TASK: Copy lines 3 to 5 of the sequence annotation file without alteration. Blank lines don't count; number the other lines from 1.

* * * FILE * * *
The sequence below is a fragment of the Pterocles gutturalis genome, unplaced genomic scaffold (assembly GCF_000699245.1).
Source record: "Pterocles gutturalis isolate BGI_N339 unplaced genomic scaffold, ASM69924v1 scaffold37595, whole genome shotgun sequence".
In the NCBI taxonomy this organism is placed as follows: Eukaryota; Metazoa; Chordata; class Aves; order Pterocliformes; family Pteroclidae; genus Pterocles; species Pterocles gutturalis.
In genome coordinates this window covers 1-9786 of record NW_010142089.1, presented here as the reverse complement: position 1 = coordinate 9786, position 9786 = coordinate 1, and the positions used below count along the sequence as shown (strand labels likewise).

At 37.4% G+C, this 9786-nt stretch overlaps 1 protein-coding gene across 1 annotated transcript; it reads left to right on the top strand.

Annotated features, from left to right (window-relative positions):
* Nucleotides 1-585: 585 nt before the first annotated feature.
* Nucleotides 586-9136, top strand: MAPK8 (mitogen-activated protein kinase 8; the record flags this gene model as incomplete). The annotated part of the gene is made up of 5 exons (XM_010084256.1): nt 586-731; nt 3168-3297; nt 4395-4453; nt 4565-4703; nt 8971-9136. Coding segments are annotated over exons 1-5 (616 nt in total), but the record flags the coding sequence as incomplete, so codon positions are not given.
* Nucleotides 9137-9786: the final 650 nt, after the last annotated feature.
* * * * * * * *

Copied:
In the NCBI taxonomy this organism is placed as follows: Eukaryota; Metazoa; Chordata; class Aves; order Pterocliformes; family Pteroclidae; genus Pterocles; species Pterocles gutturalis.
In genome coordinates this window covers 1-9786 of record NW_010142089.1, presented here as the reverse complement: position 1 = coordinate 9786, position 9786 = coordinate 1, and the positions used below count along the sequence as shown (strand labels likewise).

At 37.4% G+C, this 9786-nt stretch overlaps 1 protein-coding gene across 1 annotated transcript; it reads left to right on the top strand.